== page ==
Smith v. United States of America, No. 2:2019cv02466 - Document 10 (W.D. Tenn. 2021)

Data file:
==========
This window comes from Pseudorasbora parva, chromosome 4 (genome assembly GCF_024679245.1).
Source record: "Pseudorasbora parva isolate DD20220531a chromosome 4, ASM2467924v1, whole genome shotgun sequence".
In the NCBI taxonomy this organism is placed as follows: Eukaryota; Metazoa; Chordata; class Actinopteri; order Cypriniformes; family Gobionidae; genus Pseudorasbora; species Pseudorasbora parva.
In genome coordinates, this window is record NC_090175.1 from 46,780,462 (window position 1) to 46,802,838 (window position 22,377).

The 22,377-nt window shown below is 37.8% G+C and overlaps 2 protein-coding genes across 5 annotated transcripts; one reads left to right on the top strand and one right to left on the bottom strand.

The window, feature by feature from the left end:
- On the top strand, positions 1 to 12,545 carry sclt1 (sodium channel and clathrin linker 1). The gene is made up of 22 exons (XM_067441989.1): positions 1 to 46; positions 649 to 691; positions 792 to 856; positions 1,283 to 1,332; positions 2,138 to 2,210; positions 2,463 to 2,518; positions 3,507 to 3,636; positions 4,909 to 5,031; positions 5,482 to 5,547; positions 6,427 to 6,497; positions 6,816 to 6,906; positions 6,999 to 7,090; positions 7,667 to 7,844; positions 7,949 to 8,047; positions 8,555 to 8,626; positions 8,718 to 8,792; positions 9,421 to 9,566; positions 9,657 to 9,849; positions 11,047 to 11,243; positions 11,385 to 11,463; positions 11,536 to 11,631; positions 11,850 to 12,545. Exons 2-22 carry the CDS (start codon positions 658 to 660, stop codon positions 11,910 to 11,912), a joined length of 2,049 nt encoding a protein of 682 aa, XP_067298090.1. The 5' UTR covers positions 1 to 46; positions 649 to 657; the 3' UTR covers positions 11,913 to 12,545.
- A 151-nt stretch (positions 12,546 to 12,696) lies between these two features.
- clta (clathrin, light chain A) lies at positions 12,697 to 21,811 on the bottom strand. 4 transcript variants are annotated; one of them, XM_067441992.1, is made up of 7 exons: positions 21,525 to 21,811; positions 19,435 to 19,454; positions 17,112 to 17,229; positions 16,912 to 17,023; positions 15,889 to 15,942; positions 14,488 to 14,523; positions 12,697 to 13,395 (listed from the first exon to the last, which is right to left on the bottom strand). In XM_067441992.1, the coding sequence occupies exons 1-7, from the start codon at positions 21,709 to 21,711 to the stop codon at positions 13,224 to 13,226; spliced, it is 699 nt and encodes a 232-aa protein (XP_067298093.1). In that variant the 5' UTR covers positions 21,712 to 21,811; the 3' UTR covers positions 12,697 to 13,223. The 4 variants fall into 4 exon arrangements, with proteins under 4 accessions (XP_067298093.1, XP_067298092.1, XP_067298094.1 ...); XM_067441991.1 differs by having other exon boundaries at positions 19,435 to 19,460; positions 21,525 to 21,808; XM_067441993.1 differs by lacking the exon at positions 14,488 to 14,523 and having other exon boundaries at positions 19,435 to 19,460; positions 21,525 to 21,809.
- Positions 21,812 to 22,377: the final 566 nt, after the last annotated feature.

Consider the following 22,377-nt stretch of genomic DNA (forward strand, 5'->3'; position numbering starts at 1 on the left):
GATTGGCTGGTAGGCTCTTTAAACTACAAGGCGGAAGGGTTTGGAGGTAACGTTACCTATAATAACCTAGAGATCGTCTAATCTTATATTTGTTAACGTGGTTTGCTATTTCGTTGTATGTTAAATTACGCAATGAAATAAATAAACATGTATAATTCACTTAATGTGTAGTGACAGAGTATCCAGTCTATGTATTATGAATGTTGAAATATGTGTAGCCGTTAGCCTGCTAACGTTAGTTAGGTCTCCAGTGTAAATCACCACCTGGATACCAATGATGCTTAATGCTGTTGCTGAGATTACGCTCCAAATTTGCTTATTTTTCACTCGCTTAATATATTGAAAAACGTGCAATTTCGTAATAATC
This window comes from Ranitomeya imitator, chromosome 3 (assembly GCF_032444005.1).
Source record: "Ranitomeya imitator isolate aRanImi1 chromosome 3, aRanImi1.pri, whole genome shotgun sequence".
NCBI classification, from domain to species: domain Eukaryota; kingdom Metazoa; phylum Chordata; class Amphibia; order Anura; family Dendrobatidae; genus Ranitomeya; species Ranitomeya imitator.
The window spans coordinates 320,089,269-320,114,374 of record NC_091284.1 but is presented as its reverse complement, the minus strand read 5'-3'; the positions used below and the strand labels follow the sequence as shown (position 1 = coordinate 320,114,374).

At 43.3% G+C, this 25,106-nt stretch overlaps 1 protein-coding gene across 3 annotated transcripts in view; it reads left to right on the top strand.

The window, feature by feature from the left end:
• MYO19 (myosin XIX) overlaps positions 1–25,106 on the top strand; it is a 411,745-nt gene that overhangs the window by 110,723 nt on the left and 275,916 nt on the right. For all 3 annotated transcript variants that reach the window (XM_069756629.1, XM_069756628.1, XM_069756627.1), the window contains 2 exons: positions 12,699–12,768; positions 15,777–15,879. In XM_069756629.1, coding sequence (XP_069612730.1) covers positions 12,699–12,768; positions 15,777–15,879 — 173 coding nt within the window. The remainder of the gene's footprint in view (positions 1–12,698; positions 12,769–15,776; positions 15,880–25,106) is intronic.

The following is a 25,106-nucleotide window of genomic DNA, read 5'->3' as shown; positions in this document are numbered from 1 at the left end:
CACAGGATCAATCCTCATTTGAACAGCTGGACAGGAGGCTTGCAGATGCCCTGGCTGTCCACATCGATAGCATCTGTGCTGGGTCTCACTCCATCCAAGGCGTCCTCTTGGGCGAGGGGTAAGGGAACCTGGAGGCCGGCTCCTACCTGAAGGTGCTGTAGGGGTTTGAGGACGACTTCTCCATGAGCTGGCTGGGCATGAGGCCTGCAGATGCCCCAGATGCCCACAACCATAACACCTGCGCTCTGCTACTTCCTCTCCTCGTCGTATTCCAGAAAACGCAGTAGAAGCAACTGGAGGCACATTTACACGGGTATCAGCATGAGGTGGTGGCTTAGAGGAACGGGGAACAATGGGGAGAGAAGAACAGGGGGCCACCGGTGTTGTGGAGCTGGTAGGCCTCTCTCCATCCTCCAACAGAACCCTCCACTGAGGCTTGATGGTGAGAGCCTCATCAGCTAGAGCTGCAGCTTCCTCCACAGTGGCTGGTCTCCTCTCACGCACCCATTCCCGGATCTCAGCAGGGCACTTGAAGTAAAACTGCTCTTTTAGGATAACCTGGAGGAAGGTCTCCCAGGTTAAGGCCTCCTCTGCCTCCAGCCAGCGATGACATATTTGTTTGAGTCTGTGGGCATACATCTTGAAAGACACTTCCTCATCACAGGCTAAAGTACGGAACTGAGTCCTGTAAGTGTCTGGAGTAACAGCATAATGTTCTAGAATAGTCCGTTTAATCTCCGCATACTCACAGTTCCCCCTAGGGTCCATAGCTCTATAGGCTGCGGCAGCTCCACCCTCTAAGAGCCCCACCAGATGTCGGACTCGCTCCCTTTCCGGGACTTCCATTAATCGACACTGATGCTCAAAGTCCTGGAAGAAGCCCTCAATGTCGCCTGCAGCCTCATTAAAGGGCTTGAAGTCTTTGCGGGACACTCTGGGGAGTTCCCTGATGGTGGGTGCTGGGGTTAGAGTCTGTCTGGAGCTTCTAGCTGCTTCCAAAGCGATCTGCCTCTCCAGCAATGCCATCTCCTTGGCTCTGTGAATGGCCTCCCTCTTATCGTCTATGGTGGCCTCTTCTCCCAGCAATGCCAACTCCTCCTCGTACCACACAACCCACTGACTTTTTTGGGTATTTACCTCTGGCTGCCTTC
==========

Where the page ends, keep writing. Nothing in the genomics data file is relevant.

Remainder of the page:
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Smith v. United States of America Doc. 10 IN THE UNITED STATES DISTRICT COURT FOR THE WESTERN DISTRICT OF TENNESSEE WESTERN DIVISION ROBERT SMITH, Movant, v. UNITED STATES OF AMERICA, Respondent. ) ) ) ) ) ) ) ) ) No. 2:19-cv-02466-TLP-tmp ORDER DENYING AND DISMISSING MOTION UNDER 28 U.S.C. § 2255, DENYING CERTIFICATE OF APPEALABILITY, CERTIFYING APPEAL NOT TAKEN IN GOOD FAITH, AND DENYING LEAVE TO PROCEED IN FORMA PAUPERIS ON APPEAL Movant Robert Smith 1 moves under 28 U.S.C. § 2255 to Vacate, Set Aside, or Correct Sentence by a Person in Federal Custody (“§ 2255 Motion”). (ECF Nos. 1 & 6.) The United States responded in opposition (ECF No. 8), and Movant replied. (ECF No. 9). For the reasons below, the Court DENIES and DISMISSES Movant’s § 2255 Motion. BACKGROUND I. Movant’s Criminal Case A federal grand jury in the Western District of Tennessee charged Movant with one count of being a felon in possession of a firearm in violation of 18 U.S.C. § 922(g)(1). (See United States v. Smith, No. 2:18-cr-20021-TLP, ECF No. 1.) And after the Court held a plea colloquy, Movant pleaded guilty. (Id. at ECF Nos. 21 & 22.) The Court sentenced Movant to 1 Movant is an inmate incarcerated at the United States Penitentiary in Atlanta, Georgia. His Bureau of Prisons register number is 30674-076. incarceration for 98 months, followed by supervised release for 3 years. (Id. at ECF Nos. 31 & 33.) Movant then appealed the sentence, challenging (1) this Court’s decision to apply a sentence enhancement, and (2) the Court’s written judgment. (Id. at ECF No. 34.) The Sixth Circuit affirmed in part and remanded in part. (Id. at ECF No. 40.) First, the Sixth Circuit affirmed this Court’s application of a four-level enhancement to Movant’s offense level for possessing a firearm in connection with another felony offense. (Id. at PageID 217.) Second, the Sixth Circuit remanded the case only for this Court to amend its written judgment to conform to its oral sentence. (Id. at PageID 217, 220–21.) And so this Court amended its judgment. (See id. at ECF No. 45.) Now the Court turns to Movant’s § 2255 Motion. II. Movant’s § 2255 Motion Movant seeks habeas relief under the Supreme Court’s decision in Rehaif v. United States, 139 S. Ct. 2191 (2019). He claims that he is actually innocent of violating 18 U.S.C. § 922(g)(1) based on the holding in Rehaif. He claims the Supreme Court created a new rule of constitutional law made retroactive on collateral review in its decision. (ECF Nos. 1 at PageID 1; 6 at PageID 20–22.) He argues that he did not know that the firearm had traveled in or affected interstate commerce before he possessed it. (Id.) He therefore argues that he is “similarly situated” to the defendant in Rehaif, and that the Court should immediately release him. (Id.) He also claims that his counsel was ineffective for failing to directly appeal that question. 2 (See ECF No. 6 at PageID 19.) 2 It is not clear from the § 2255 Motion what, exactly, Movant asked his counsel to appeal. (See ECF No. 6 at PageID 19.) 2 The Government responded, arguing that (1) Movant’s ineffective assistance of counsel claim fails because his counsel did appeal, and (2) his Rehaif claims are without merit. (ECF No. 8 at PageID 33–34.) Movant replied, arguing that his counsel was ineffective because counsel failed to tell him that knowledge of his status was an essential element of the offense. 3 (ECF No. 9 at PageID 43–44.) He also claims that he did not voluntarily and intelligently enter his guilty plea, because no one told him that about the statute’s “knowledge” requirement. (Id. at 45–48.) He further claims that his indictment is “jurisdictionally defective” because it failed to allege the “knowledge of status” element. (Id. at PageID 49.) ANALYSIS Under 28 U.S.C. § 2255, [a] prisoner in custody under sentence of a court established by Act of Congress claiming the right to be released upon the ground that the sentence was imposed in violation of the Constitution or laws of the United States, or that the court was without jurisdiction to impose such sentence, or that the sentence was in excess of the maximum authorized by law, or is otherwise subject to collateral attack, may move the court which imposed the sentence to vacate, set aside or correct the sentence. 28 U.S.C. § 2255(a). “A prisoner seeking relief under 28 U.S.C. § 2255 must allege either: (1) an error of constitutional magnitude; (2) a sentence imposed outside the statutory limits; or (3) an error of fact or law that was so fundamental as to render the entire proceeding invalid.” Short v. United States, 471 F.3d 686, 691 (6th Cir. 2006) (citation and internal quotation marks omitted). After a movant makes a § 2255 motion, the Court reviews it and, “[i]f it plainly appears from the motion, any attached exhibits, and the record of prior proceedings that the moving party is not entitled to relief, the judge must dismiss the motion.” Rule 4(b), Rules Governing Section 2255 Proceedings for the United States District Courts (“§ 2255 Rules”). The petitioner has the 3 Movant’s reply was untimely, but the Court accepts it as a clarification of his arguments under Rehaif. 3 burden of proving that he is entitled to relief by a preponderance of the evidence. Pough v. United States, 442 F.3d 959, 964 (6th Cir. 2006). Next the Court considers Movant’s claims. I. Movant’s Claims A. Movant’s Ineffective Assistance of Counsel Claim The standards from Strickland v. Washington control a claim that ineffective assistance of counsel deprived a defendant of his Sixth Amendment right to counsel. 466 U.S. 668, 687 (1984). To succeed on this claim, a movant must show that (1) counsel’s performance was deficient, and (2) “that the deficient performance prejudiced the defense.” Id. To establish deficient performance, a person challenging a conviction “must show that counsel’s representation fell below an objective standard of reasonableness.” Id. at 688. A court considering such a claim must apply a “strong presumption” that counsel’s representation was within the “wide range of reasonable professional assistance.” Id. at 689. Plus, it is the challenger’s burden to show “that counsel made errors so serious that counsel was not functioning as the ‘counsel’ guaranteed the defendant by the Sixth Amendment.” Id. at 687. In his reply, Movant argues that, because of the Supreme Court’s decision in Rehaif, his counsel was ineffective at trial and sentencing. (ECF No. 9 at PageID 43–45.) Of course, Movant did not go to trial, he entered a guilty plea. He alleges that his counsel was deficient because he failed to tell him “that knowledge of his status was an essential element of the offense.” (Id. at PageID 44.) This Court accepted Movant’s guilty plea and sentenced him before the Supreme Court decided Rehaif. And the reasonableness of counsel’s representation is based on prevailing professional norms at that time of the representation. See Strickland, 466 U.S. at 688. Plus, counsel is not expected to anticipate or foresee a future Supreme Court decision. See Nichols v. 4 United States, 563 F.3d 240, 253 (6th Cir. 2009). This holds true in the specific context here. The Sixth Circuit has ruled that counsel is not ineffective when thy failed to raise an issue about knowledge of one’s status as a felon before the Rehaif decision. See United States v. Collins, No. 5:18-172-DCR, 2020 WL 3100019, at *3 (E.D. Ky. June 11, 2020) (“[E]ven if [counsel] could have potentially raised a Rehaif-based argument in this case, [movant] has provided no indication that he reasonably should have been expected to do so”); see also United States v. Caraballo, No. 1:18 CR 450, 2020 WL 4432941, at *3 (N.D. Ohio July 31, 2020) (“[B]ecause Rehaif was not decided at the time of the plea, counsel could not have been ineffective for failing to anticipate a change in the law”). With all this in mind, the Court finds that Movant’s counsel was not constitutionally deficient under Strickland. His ineffective assistance of trial counsel claim fails. Movant also claims that he asked his lawyer “to file a direct appeal and she did not.” (ECF No. 6 at PageID 19.) And yet, he acknowledges in his reply that his lawyer did appeal the decision, stating that “Mr. Smith timely appealed to the Sixth Circuit Court of Appeals.” (See ECF No. 9 at PageID 39.) What is more, the record shows that Movant’s attorney filed a notice of appeal on July 30, 2018 (see Cr. No. 18-20021, ECF No. 34), and that this Court amended its written judgment after the Sixth Circuit issued its opinion and remanded the case. (See id. at ECF No. 40 at PageID 217, 221; ECF No. 45.) Because Movant’s counsel appealed, and there is no evidence that counsel’s “representation fell below an objective standard of reasonableness,” the Court finds that Movant’s ineffective assistance of appellate counsel claim lacks merit. See Strickland, 466 U.S. at 688. 5 B. Movant’s Rehaif Claims i. Movant’s Claim That He Did Not Know the Firearm Travelled in Interstate Commerce Movant argues that this Court should release him based on the Supreme Court’s decision in Rehaif. 139 S. Ct. at 2200. There, the defendant violated 18 U.S.C. § 922(g)(5), which prohibits the possession of firearms by persons who are “illegally or unlawfully in the United States.” 18 U.S.C. § 922(g)(5)(A). But the section’s penalty provision penalizes persons who “knowingly” violate § 922(g). 18 U.S.C. § 924(a)(2). On appeal, the defendant argued that the trial judge “erred in instructing the jury that it did not need to find that he knew he was in the country unlawfully.” 139 S. Ct. at 2195. The Supreme Court found that “[t]he term ‘knowingly’ in § 924(a)(2) modifies the verb ‘violates’ and its direct object, which in this case is § 922(g),” and so “[t]he proper interpretation of the statute thus turns on what it means for a defendant to know that he has ‘violate[d]’ § 922(g).” The Court explained that, § 922(g) makes possession of a firearm or ammunition unlawful when the following elements are satisfied: (1) a status element (in this case, “being an alien ... illegally or unlawfully in the United States”); (2) a possession element (to “possess”); (3) a jurisdictional element (“in or affecting commerce”); and (4) a firearm element (a “firearm or ammunition”). Id. at 2195–96. 4 The Court further held that “in a prosecution under 18 U.S.C. § 922(g) and § 924(a)(2), the Government must prove both that the defendant knew he possessed a firearm and that he knew he belonged to the relevant category of persons barred from possessing a firearm.” 5 The Supreme Court emphasized that “[w]e express no view . . . about what precisely the Government must prove to establish a defendant’s knowledge of status in respect to other § 922(g) provisions not at issue here.” Id. at 2200. 5 The Supreme Court’s decision in Rehaif did not, however, “graft onto § 922(g) an ignoranceof-the-law defense by which every defendant could escape conviction if he was unaware of this provision of the United States Code.” Matthews v. United States, No. 19-2091, 2020 WL 4 6 139 S. Ct. at 2200. But the Court found that the word “knowingly” does not apply to the jurisdictional element—whether the firearm affected interstate commerce. Id. at 2196 (“Because jurisdictional elements normally have nothing to do with the wrongfulness of the defendant’s conduct, such elements are not subject to the presumption in favor of scienter.”). Movant here pleaded guilty to being a felon in possession of a firearm, in violation of 18 U.S.C. § 922(g)(1). And he now claims that he did not know that the firearm affected interstate commerce. (ECF No. 6 at PageID 20.) However, the penalty provision’s “knowingly” requirement does not apply to the jurisdictional element of the statute. See Rehaif, 139 S. Ct. at 2196. As a result, Movant’s claim for relief fails. ii. Movant’s Claims That He Is Actually Innocent and That His Plea Was Involuntary Movant argues that he is actually innocent under Rehaif and that there is evidence in the record that shows he is actually innocent of violating § 922(g)(1). (ECF No. 6 at PageID 22.) He claims that knowledge of his status (presumably that, as a felon, he could not possess a firearm) was an essential element of the offense; that he did not enter his guilty plea intelligently; and that the Court did not have jurisdiction because his indictment failed to charge a valid federal offense. (Id. at PageID 44–45.) The Government does not address Movant’s claim of actual innocence, 6 or the other Rehaif arguments in Movant’s reply. 2614619, at *2 (6th Cir. Jan. 6, 2020) (quoting United States v. Bowens, 938 F.3d 790, 797 (6th Cir. 2019)). 6 This claim is arguably procedurally defaulted because Movant did not raise it on appeal. Where a defendant has procedurally defaulted a claim by failing to raise it on direct review, the defendant may raise the claim in a habeas proceeding, but only if the defendant can first demonstrate (1) either “cause” and “actual prejudice,” or (2) that the constitutional error will result in the conviction of one who is actually innocent. See Bousley v. United States, 523 U.S. 614, 622–23 (1998). Because the Government does not address procedural default, the Court considers Movant’s actual innocence claim as a freestanding claim. However, as the Court explains, he has not shown his actual innocence. 7 “Claims of actual innocence based on newly discovered evidence have never been held to state a ground for federal habeas relief absent an independent constitutional violation occurring in the underlying . . . criminal proceeding.” Herrera v. Collins, 506 U.S. 390, 400 (1993). Although the Supreme Court left open the possibility that a freestanding claim of actual innocence might be appropriate in a death penalty case, id. at 417, courts have not recognized freestanding actual innocence claims in non-capital cases. See Smith v. Nagy, 962 F.3d 192, 207 (6th Cir. 2020) (“Our circuit, however, has ‘repeatedly indicated that such [freestanding actual innocence] claims are not cognizable on habeas.’” (quoting Cress v. Palmer, 484 F.3d 844, 854 (6th Cir. 2007))). This is not a capital case. And Rehaif is a matter of statutory interpretation, not a new rule of constitutional law made retroactive to cases on collateral review. See Khamisi-El v. United States, 800 F. App'x 344, 349 (6th Cir. 2020); Cooper v. United States, No. 19-3645, 2019 WL 7494402, at *2 (6th Cir. Dec. 12, 2019) (denying certificate of appealability where appellant had not shown that Rehaif was retroactive on collateral review); In re Palacios, 931 F.3d 1314, 1315 (11th Cir. 2019); Wallace v. United States, No. 3:19-CV-01122, 2020 WL 2194002, at *3 (M.D. Tenn. May 6, 2020) (“[Defendant]'s claim has no merit as Rehaif does not provide him relief in this collateral proceeding”), appeal filed Wallace v. United States, No. 205764 (6th Cir. July 7, 2020); see also In re Sampson, 954 F.3d 159, 161 (3d Cir. 2020) (“Rehaif did not state a rule of constitutional law at all.”) Movant’s claims under Rehaif, even if they are based on the status element, do not provide him relief in this collateral proceeding. See Moore v. United States, No. 2:19-cv-2752-TLP-tmp, 2019 WL 4394755, at *1–2 (W.D. Tenn. Sept. 12, 2019) (defendant who pled guilty and accepted responsibility for his action had no right to collateral review of his conviction under Rehaif). 8 Plus, even if Rehaif provided relief on collateral review, the record does not demonstrate Petitioner’s innocence of the § 922(g) conviction or further that his plea was unknowing or involuntary. See United States v. Hobbs, 953 F.3d 853, 857–58 (6th Cir. 2020) (where “no contemporaneous evidence suggests that he would have rejected the plea deal had the indictment contained the knowledge-of-status element,” the defendant has not shown that there is a reasonable probability that he would not have entered his plea had he been told about the § 922(g) knowledge-of-status requirement). “Actual innocence means factual innocence,” not just legal insufficiency. Paulino v. United States, 352 F.3d 1056, 1061 (6th Cir. 2003) (citing Bousley, 523 at 623). But he has not presented any evidence suggesting that he did not know that he was a convicted felon when he pleaded guilty. In fact, the Presentence Investigation Report (“PSR”) from Movant’s criminal case shows that Movant was convicted in state court for being a convicted felon in possession of a handgun. (See Cr. No. 18-20021, ECF No. 30 at PageID 81.) And his state court conviction establishes that he knew about his prohibited status. See United States v. Lee, No. 19-2054, 2020 WL 6441164, at *6 (6th Cir. Nov. 3, 2020) (finding that the defendant “had previously been convicted of being a felon in possession of a firearm, which is enough for a jury to infer that [the defendant] knew of his prohibited status.”). Movant also has multiple felony convictions for the sale of cocaine and other controlled substances. (See Cr. No. 18-20021, ECF No. 30 at PageID 79.) So if Movant had gone to trial instead of taking a plea, the jury could have inferred his knowledge of his prohibited status from proof of these felony convictions. See United States v. Conley, 802 F. App’x 919, 924 (6th Cir. 2020). 7 7 At sentencing, the Court noted that Smith was “a convicted felon who was possessing a firearm” and that “[p]eople who have committed multiples crimes in the past give up their right to use guns in their daily lives.” (Cr. No. 18-20021, ECF No. 36 at PageID 201.) 9 All in all, Movant cannot demonstrate that he had no knowledge of his prohibited status or that his plea was involuntary. iii. Movant’s Claim That the Court Lacked Jurisdiction Movant argues that his indictment was defective because it did not contain the knowledge-of-status element. (ECF No. 9 at PageID 49.) The Sixth Circuit has held that “a preRehaif indictment that does not contain the knowledge-of-status element does not necessarily fail to properly charge a violation of 18 U.S.C. § 922(g).” Lee, 2020 WL 6441164, at *4; United States v. Ward, 957 F.3d 691, 694–95 (6th Cir. 2020). What is more, if Movant argues that his indictment failed to charge a crime, the Sixth Circuit has found that, even where the indictment fails to set forth the knowledge requirement under Rehaif, the omission did not seriously affect the fairness or integrity of the judicial proceedings given admissions, stipulations, and other evidence that the defendant did, in fact, commit the crime. See United States v. Raymore, 965 F.3d 475, 485–87 (6th Cir. 2020). Plus, the Sixth Circuit has also held that a missing element in an indictment does not affect the court’s subject matter jurisdiction. United States v. Watson, 820 F. App’x 397, 399 (6th Cir. 2020). And in United States v. Hobbs, the Sixth Circuit rejected the argument that the failure to allege the status element of § 922(g) in the indictment deprived the court of subject matter jurisdiction. 953 F.3d at 856–57. In the end, Movant’s claims that the Court lacks subject matter jurisdiction are without merit. APPELLATE ISSUES Under 28 U.S.C. § 2253(c)(1), district courts must evaluate the appealability of a decision denying a § 2255 motion and whether to issue a certificate of appealability (“COA”) “only if the 10 applicant has made a substantial showing of the denial of a constitutional right.” 28 U.S.C. § 2253(c)(2); see also Fed. R. App. P. 22(b). No § 2255 movant may appeal without this certificate. The COA must indicate the specific issue or issues that satisfy the required showing. 28 U.S.C. § 2253(c)(2), (3). A movant makes a “substantial showing” when the movant shows that “reasonable jurists could debate whether (or, for that matter, agree that) the petition should have been resolved in a different manner or that the issues presented were adequate to deserve encouragement to proceed further.” Miller-El v. Cockrell, 537 U.S. 322, 336 (2003) (citation and internal quotation marks omitted); see Henley v. Bell, 308 F. App'x 989, 990 (6th Cir. 2009) (per curiam) (same). A COA does not require a showing that the appeal will succeed. Miller-El, 537 U.S. at 337; Caldwell v. Lewis, 414 F. App'x 809, 814–15 (6th Cir. 2011). Also, courts should not issue a COA as a matter of course. Bradley v. Birkett, 156 F. App'x 771, 773 (6th Cir. 2005) (quoting Miller-El, 537 U.S. at 337). Here, for the reasons stated above, the § 2255 Motion is without merit and, therefore, Movant cannot present a question of some substance about which reasonable jurists could differ. The Court therefore DENIES a certificate of appealability. The Sixth Circuit has held that the Prison Litigation Reform Act of 1995, 28 U.S.C. § 1915(a)–(b), does not apply to appeals of orders denying § 2255 motions. Kincade v. Sparkman, 117 F.3d 949, 951 (6th Cir. 1997). Rather, to appeal in forma pauperis in a § 2255 case, and thereby avoid the appellate filing fee required by 28 U.S.C. §§ 1913 and 1917, the prisoner must obtain pauper status under Fed. R. App. P. 24(a). Kincade, 117 F.3d at 952. Rule 24(a) provides that a party seeking pauper status on appeal must first file a motion in the district court, along with a supporting affidavit. Fed. R. App. P. 24(a)(1). However, Rule 24(a) also 11 provides that if the district court certifies that an appeal would not be taken in good faith, or otherwise denies leave to appeal in forma pauperis, the movant must file his motion to proceed in forma pauperis in the appellate court. See Fed. R. App. P. 24(a) (4)–(5). In this case, for the same reasons the Court denies a COA, the Court finds that any appeal would not be taken in good faith. The Court therefore CERTIFIES, under Fed. R. App. P. 24(a), that any appeal in this matter would not be taken in good faith, and the Court DENIES leave to appeal in forma pauperis. If Movant files a notice of appeal, he must also pay the full $505 appellate filing fee (see 28 U.S.C. §§ 1913, 1917) or file a motion to proceed in forma pauperis and supporting affidavit in the Sixth Circuit Court of Appeals within thirty (30) days (see Fed. R. App. P. 24(a) (4)–(5)). CONCLUSION Movant’s claims are without merit. His ineffective assistance of counsel claim fails because his counsel timely appealed and did not act unreasonably. And he does not make a valid claim under Rehaif. Movant’s conviction and sentence are valid. And so, the Court DENIES his § 2255 Motion. The Court will enter judgment for the United States. SO ORDERED, this 29th day of April, 2021. s/Thomas L. Parker THOMAS L. PARKER UNITED STATES DISTRICT JUDGE 12